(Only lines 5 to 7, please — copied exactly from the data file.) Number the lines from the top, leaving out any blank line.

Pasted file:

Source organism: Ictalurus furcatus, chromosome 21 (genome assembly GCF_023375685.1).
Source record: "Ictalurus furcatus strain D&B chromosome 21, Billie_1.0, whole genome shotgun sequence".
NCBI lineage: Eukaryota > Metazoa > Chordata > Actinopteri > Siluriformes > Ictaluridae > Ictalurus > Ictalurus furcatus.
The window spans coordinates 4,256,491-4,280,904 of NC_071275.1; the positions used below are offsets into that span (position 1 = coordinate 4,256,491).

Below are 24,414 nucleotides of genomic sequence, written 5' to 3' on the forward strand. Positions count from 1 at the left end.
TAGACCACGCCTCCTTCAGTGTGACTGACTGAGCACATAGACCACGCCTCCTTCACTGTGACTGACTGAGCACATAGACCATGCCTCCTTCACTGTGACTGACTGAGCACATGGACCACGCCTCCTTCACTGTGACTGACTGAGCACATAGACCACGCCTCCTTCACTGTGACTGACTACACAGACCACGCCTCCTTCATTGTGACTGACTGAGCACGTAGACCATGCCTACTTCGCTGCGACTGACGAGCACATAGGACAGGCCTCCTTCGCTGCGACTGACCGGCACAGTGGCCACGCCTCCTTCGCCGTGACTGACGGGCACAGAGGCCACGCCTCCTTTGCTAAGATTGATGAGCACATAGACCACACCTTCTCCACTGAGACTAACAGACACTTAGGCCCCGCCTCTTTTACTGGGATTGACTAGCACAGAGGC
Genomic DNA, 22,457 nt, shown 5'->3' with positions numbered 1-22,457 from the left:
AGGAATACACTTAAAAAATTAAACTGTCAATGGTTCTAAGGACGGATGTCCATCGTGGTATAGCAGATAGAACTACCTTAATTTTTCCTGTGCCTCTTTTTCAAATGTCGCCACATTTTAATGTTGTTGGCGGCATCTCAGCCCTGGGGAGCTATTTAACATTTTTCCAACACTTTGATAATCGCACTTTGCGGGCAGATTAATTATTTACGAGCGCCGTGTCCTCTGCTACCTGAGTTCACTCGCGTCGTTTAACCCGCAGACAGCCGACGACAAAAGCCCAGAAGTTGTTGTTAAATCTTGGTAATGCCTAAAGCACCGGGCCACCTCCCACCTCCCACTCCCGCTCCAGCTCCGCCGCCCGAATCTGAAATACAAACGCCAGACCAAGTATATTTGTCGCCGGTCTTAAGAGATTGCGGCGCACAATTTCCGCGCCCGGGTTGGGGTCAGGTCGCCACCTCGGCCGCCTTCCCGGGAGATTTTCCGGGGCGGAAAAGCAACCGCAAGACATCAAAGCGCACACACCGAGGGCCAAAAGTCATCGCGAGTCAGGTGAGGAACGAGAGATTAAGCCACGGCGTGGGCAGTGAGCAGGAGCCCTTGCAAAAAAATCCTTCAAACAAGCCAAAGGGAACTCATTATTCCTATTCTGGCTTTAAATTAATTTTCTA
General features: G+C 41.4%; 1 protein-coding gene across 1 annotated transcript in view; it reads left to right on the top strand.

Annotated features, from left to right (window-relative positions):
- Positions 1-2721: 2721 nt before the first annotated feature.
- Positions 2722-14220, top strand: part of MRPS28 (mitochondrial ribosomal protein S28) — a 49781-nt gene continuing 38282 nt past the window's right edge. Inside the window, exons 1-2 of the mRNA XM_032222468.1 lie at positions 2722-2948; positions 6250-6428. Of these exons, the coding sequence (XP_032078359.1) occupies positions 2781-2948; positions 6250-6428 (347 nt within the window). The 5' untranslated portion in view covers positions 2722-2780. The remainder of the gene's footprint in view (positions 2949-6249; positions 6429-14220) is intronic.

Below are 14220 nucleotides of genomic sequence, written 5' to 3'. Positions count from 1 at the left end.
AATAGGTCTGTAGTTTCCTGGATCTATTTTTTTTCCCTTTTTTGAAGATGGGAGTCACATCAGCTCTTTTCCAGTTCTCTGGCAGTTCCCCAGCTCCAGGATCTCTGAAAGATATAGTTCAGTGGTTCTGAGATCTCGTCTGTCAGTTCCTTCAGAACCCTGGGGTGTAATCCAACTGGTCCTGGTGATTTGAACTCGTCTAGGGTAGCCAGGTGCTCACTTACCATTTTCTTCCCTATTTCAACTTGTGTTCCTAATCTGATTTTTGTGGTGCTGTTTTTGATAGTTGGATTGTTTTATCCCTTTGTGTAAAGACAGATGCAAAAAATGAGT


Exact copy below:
Below are 24,414 nucleotides of genomic sequence, written 5' to 3' on the forward strand. Positions count from 1 at the left end.
TAGACCACGCCTCCTTCAGTGTGACTGACTGAGCACATAGACCACGCCTCCTTCACTGTGACTGACTGAGCACATAGACCATGCCTCCTTCACTGTGACTGACTGAGCACATGGACCACGCCTCCTTCACTGTGACTGACTGAGCACATAGACCACGCCTCCTTCACTGTGACTGACTACACAGACCACGCCTCCTTCATTGTGACTGACTGAGCACGTAGACCATGCCTACTTCGCTGCGACTGACGAGCACATAGGACAGGCCTCCTTCGCTGCGACTGACCGGCACAGTGGCCACGCCTCCTTCGCCGTGACTGACGGGCACAGAGGCCACGCCTCCTTTGCTAAGATTGATGAGCACATAGACCACACCTTCTCCACTGAGACTAACAGACACTTAGGCCCCGCCTCTTTTACTGGGATTGACTAGCACAGAGGC
Genomic DNA, 22,457 nt, shown 5'->3' with positions numbered 1-22,457 from the left: